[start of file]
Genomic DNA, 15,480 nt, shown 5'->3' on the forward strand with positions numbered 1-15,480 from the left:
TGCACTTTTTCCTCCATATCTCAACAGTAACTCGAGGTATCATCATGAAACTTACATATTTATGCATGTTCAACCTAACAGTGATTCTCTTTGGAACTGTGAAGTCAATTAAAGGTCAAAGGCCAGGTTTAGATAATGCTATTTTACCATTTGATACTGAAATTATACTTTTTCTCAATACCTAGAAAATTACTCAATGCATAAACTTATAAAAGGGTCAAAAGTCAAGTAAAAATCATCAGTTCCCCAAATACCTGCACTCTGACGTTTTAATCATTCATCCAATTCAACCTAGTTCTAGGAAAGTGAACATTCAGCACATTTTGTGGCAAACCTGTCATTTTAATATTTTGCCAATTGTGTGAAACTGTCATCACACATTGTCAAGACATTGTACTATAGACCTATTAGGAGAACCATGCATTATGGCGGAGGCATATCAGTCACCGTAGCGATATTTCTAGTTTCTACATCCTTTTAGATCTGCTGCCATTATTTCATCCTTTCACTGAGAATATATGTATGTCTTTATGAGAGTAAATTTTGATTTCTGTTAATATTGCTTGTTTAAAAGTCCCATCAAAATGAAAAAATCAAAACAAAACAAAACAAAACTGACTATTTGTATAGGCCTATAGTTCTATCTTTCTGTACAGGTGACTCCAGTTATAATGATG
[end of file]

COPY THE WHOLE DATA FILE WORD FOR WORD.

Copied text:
Genomic DNA, 15,480 nt, shown 5'->3' on the forward strand with positions numbered 1-15,480 from the left:
TGCACTTTTTCCTCCATATCTCAACAGTAACTCGAGGTATCATCATGAAACTTACATATTTATGCATGTTCAACCTAACAGTGATTCTCTTTGGAACTGTGAAGTCAATTAAAGGTCAAAGGCCAGGTTTAGATAATGCTATTTTACCATTTGATACTGAAATTATACTTTTTCTCAATACCTAGAAAATTACTCAATGCATAAACTTATAAAAGGGTCAAAAGTCAAGTAAAAATCATCAGTTCCCCAAATACCTGCACTCTGACGTTTTAATCATTCATCCAATTCAACCTAGTTCTAGGAAAGTGAACATTCAGCACATTTTGTGGCAAACCTGTCATTTTAATATTTTGCCAATTGTGTGAAACTGTCATCACACATTGTCAAGACATTGTACTATAGACCTATTAGGAGAACCATGCATTATGGCGGAGGCATATCAGTCACCGTAGCGATATTTCTAGTTTCTACATCCTTTTAGATCTGCTGCCATTATTTCATCCTTTCACTGAGAATATATGTATGTCTTTATGAGAGTAAATTTTGATTTCTGTTAATATTGCTTGTTTAAAAGTCCCATCAAAATGAAAAAATCAAAACAAAACAAAACAAAACTGACTATTTGTATAGGCCTATAGTTCTATCTTTCTGTACAGGTGACTCCAGTTATAATGATG